A Family’s Pain and Unanswered Questions After the Death of Lauren Smith-Fields

It’s been four months since the murder of Lauren Smith-Fields and little to no light has been shed on the failure of the justice system and the role of the authorities involved in the investigation. Smith-Fields’ brother, Lakeem Jetter, said the police department’s response to his sister’s death was “careless.” Along with the pain felt by losing their loved one, the family also has to deal with unanswered questions on the night of her death. 

Here’s what we know. The 24-year-old Smith-Fields, a resident of the Connecticut community, was found dead by a white man identified as Matthew LaFountain who she met on the dating app Bumble after a night out, according to a copy of the incident report obtained by PEOPLE. Authorities immediately determined that there was no foul play and did not do a thorough investigation on him as the last person to have seen or been with her. There was no arrest or investigation and at first, without releasing his name, he was able to walk free after she was found with fentanyl, promethazine, hydroxyzine, and alcohol. The combined effects of the drugs led to her ultimately passing away. 

“This looks further like a manslaughter,” the family’s lawyer, Darnell Crosland, told WTNH. “It looks more like a murder, and if the police don’t start acting fast, we’re going to have a real big problem on our hands. 

The breakdown of events was careless, to say the least. Assumptions were made that the white male “seemed like a really good person” even though a Black woman was dead and he was the last person to be with her.

Lauren Smith-Fields' family looking for answers a month after her  Bridgeport death

According to LaFountain, the two had shots of tequila before she got tired and he carried Smith-Fields to her bedroom and laid her on her bed. He says he laid down next to her and fell asleep. Around 6:30 am, he woke up finding her laying on her right side, with blood coming out of her right nostril onto the bed, and not breathing, according to the police report.

After Smith-Fields passed away, no one reached out to the family. Her bother said. “The whole day goes by and no one reached out to the family at all,” said Tavar Gray-Smith, another brother of Smith-Fields. The family says they went to the apartment the next day after frantically calling and texting her, and were referred to a Detective Cronin.

Let that sink in. A whole day went by and no one contact the family of the victim. Instead? Police told the family after they reached out demanding answers that they were contacted by the Bumble date and he “seemed like a nice guy” and that was the most information the family received before the police hung up on them. “He said ‘I’ll call you back,’ and just hung up in my face,” Smith-Fields brother says.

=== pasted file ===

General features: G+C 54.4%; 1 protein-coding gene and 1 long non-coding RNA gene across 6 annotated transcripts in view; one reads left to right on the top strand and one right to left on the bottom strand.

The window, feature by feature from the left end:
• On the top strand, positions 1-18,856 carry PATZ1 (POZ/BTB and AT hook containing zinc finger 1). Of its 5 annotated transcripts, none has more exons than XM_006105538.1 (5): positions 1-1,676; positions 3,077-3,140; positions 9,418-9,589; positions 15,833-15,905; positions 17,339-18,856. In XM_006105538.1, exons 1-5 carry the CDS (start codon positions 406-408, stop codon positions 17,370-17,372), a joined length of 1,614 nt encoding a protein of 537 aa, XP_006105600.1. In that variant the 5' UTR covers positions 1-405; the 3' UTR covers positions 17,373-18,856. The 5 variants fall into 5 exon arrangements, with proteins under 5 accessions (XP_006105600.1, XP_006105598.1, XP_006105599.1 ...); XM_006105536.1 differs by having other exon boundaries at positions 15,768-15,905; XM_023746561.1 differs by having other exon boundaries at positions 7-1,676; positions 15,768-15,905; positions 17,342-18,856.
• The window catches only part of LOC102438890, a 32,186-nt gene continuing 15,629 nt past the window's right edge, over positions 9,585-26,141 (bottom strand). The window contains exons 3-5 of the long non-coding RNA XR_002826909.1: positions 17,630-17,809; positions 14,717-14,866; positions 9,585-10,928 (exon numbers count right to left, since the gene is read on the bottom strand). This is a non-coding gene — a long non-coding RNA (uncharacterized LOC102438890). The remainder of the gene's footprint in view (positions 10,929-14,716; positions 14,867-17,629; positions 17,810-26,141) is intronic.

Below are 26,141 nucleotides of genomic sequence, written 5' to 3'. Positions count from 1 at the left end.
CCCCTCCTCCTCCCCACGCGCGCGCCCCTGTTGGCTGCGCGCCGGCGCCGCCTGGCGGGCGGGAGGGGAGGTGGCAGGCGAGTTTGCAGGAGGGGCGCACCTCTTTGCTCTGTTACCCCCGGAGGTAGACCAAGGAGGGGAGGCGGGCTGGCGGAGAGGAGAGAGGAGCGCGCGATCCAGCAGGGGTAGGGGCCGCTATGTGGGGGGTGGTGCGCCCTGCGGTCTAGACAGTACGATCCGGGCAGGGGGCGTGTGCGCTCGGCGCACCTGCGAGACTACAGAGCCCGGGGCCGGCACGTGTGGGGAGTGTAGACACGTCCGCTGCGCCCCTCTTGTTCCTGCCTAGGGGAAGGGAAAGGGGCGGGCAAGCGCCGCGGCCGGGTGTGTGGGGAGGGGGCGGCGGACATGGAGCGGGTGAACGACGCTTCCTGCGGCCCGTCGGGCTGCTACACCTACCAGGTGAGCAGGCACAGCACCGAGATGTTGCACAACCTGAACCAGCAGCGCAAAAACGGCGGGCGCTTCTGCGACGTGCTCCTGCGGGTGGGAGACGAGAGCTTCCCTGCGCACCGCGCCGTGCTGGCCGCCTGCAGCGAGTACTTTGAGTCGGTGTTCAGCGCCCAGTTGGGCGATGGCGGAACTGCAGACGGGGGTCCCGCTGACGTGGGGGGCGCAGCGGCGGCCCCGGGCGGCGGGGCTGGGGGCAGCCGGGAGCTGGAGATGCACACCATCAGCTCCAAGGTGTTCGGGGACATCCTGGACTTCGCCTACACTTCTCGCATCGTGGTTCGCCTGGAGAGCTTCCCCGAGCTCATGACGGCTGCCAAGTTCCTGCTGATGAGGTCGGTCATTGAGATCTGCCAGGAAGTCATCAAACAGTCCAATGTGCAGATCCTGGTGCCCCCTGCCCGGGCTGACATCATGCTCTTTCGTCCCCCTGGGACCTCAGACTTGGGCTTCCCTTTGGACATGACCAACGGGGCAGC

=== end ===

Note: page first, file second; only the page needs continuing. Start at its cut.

The family said the detective promised to come by the apartment. But according to them, he never showed up. The family says the relationship with the police never existed and there was no contact from the department from Dec. 13 until Dec. 29. Two full weeks went by with no answers, no investigation, and no care.

“They wanted us to forget about our daughter, their sister, our loved one,” explained Smith-Fields’ mother, Shantell Fields, while speaking to WNBC. “They thought they were just going to throw her away like she was garbage like she wasn’t important like she didn’t have family members who loved her. We’re fighting for her.”

As the fight continues for Lauren there’s no denying the lack of care around Black women – dead or alive. The laser focus from the beginning should have always been on LaFountain and there should never be an assumption that someone “seems like a nice person,” as police officers and an investigation team Lauren’s life should have been taken into account, but it wasn’t. Unfortunately, LaFountain was never accused of wrongdoing. Lauren’s brother says it best, “I feel like because he’s a white guy and she’s a Black girl, they’re just throwing it under the rug.” 


Featured photo: Lauren Smith-Fields

Her work has been published in Refinery29, Elite Daily, the Copenhagen Post, and more. She studies public relations and corporate relations at NYU. She loves reading, cheese plates, reality TV, and event planning. She lives in Williamsburg, but Miami is her second home. Follow her on Instagram @alyssa_s_ashley

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